matrix of replicate weights (by `degf`

).

At the moment, `svychisq`

works only for 2-dimensional tables.

The table commands return an `xtabs`

object, `svychisq`

returns a `htest`

object.

Davies RB (1973). "Numerical inversion of a characteristic function" Biometrika 60:415-7

P. Duchesne, P. Lafaye de Micheaux (2010) "Computing the distribution of quadratic forms: Further comparisons between the Liu-Tang-Zhang approximation and exact methods", Computational Statistics and Data Analysis, Volume 54, 858-862

Koch, GG, Freeman, DH, Freeman, JL (1975) "Strategies in the multivariate analysis of data from complex surveys" International Statistical Review 43: 59-78

Stuart R. Lipsitz, Garrett M. Fitzmaurice, Debajyoti Sinha, Nathanael Hevelone, Edward Giovannucci, and Jim C. Hu (2015) "Testing for independence in JxK contingency tables with complex sample survey data" Biometrics 71(3): 832-840

Rao, JNK, Scott, AJ (1984) "On Chi-squared Tests For Multiway Contigency Tables with Proportions Estimated From Survey Data" Annals of Statistics 12:46-60.

Sribney WM (1998) "Two-way contingency tables for survey or clustered data" Stata Technical Bulletin 45:33-49.

Thomas, DR, Rao, JNK (1987) "Small-sample comparison of level and power for simple goodness-of-fit statistics under cluster sampling" JASA 82:630-636

Rao and Scott (1984) leave open one computational issue. In
computing `generalised design effects' for these tests, should the
variance under simple random sampling be estimated using the observed
proportions or the the predicted proportions under the null
hypothesis? `svychisq`

uses the observed proportions, following
simulations by Sribney (1998), and the choices made in Stata

`svytotal`

and `svymean`

report totals
and proportions by category for factor variables.

See `svyby`

and `ftable.svystat`

to construct
more complex tables of summary statistics.

See `svyloglin`

for loglinear models.

See `regTermTest`

for Rao-Scott tests in regression models.

See https://notstatschat.rbind.io/2019/06/08/design-degrees-of-freedom-brief-note/ for an explanation of the design degrees of freedom with replicate weights.

```
data(api)
xtabs(~sch.wide+stype, data=apipop)
#> stype
#> sch.wide E H M
#> No 472 334 266
#> Yes 3949 421 752
dclus1<-svydesign(id=~dnum, weights=~pw, data=apiclus1, fpc=~fpc)
summary(dclus1)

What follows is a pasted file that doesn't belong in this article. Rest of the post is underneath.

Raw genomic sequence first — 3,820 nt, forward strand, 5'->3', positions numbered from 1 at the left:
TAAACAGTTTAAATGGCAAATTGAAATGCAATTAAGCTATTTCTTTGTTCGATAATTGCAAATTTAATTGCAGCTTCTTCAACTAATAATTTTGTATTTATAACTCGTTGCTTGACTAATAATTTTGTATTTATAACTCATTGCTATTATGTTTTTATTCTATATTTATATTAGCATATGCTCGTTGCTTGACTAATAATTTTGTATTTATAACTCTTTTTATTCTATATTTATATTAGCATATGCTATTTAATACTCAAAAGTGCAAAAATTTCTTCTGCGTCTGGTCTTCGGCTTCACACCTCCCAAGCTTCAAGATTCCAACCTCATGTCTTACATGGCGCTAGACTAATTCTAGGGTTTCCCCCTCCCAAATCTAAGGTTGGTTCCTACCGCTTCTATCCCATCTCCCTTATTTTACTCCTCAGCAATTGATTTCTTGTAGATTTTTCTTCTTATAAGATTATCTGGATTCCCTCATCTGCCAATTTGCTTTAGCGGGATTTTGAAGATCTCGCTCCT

#> 1 - level Cluster Sampling design
#> With (15) clusters.
#> svydesign(id = ~dnum, weights = ~pw, data = apiclus1, fpc = ~fpc)
#> Probabilities:
#> Min. 1st Qu. Median Mean 3rd Qu. Max.
#> 0.02954 0.02954 0.02954 0.02954 0.02954 0.02954
#> Population size (PSUs): 757
#> Data variables:
#> [1] "cds" "stype" "name" "sname" "snum" "dname"
#> [7] "dnum" "cname" "cnum" "flag" "pcttest" "api00"
#> [13] "api99" "target" "growth" "sch.wide" "comp.imp" "both"
#> [19] "awards" "meals" "ell" "yr.rnd" "mobility" "acs.k3"
#> [25] "acs.46" "acs.core" "pct.resp" "not.hsg" "hsg" "some.col"
#> [31] "col.grad" "grad.sch" "avg.ed" "full" "emer" "enroll"
#> [37] "api.stu" "fpc" "pw"
(tbl <- svytable(~sch.wide+stype, dclus1))
#> stype
#> sch.wide E H M
#> No 406.1640 101.5410 270.7760
#> Yes 4467.8035 372.3170 575.3989
plot(tbl)
fourfoldplot(svytable(~sch.wide+comp.imp+stype,design=dclus1,round=TRUE), conf.level=0)
svychisq(~sch.wide+stype, dclus1)
#>
#> Pearson's X^2: Rao & Scott adjustment
#>
#> data: svychisq(~sch.wide + stype, dclus1)
#> F = 5.1934, ndf = 1.4946, ddf = 20.9250, p-value = 0.02175
#>
summary(tbl, statistic="Chisq")
#> stype
#> sch.wide E H M
#> No 406 102 271
#> Yes 4468 372 575
#>
#> Pearson's X^2: Rao & Scott adjustment
#>
#> data: svychisq(~sch.wide + stype, design = dclus1, statistic = "Chisq")
#> X-squared = 11.941, df = 2, p-value = 0.005553
#>
svychisq(~sch.wide+stype, dclus1, statistic="adjWald")
#>
#> Design-based Wald test of association
#>
#> data: svychisq(~sch.wide + stype, dclus1, statistic = "adjWald")
#> F = 2.2296, ndf = 2, ddf = 13, p-value = 0.1471
#>
rclus1 <- as.svrepdesign(dclus1)
summary(svytable(~sch.wide+stype, rclus1))
#> stype
#> sch.wide E H M
#> No 406 102 271
#> Yes 4468 372 575
#>
#> Pearson's X^2: Rao & Scott adjustment
#>
#> data: svychisq(~sch.wide + stype, design = rclus1, statistic = "F")
#> F = 4.4639, ndf = 1.4197, ddf = 19.8762, p-value = 0.03577
#>
svychisq(~sch.wide+stype, rclus1, statistic="adjWald")
#>
#> Design-based Wald test of association
#>
#> data: svychisq(~sch.wide + stype, rclus1, statistic = "adjWald")
#> F = 2.2296, ndf = 2, ddf = 13, p-value = 0.1471
#>
```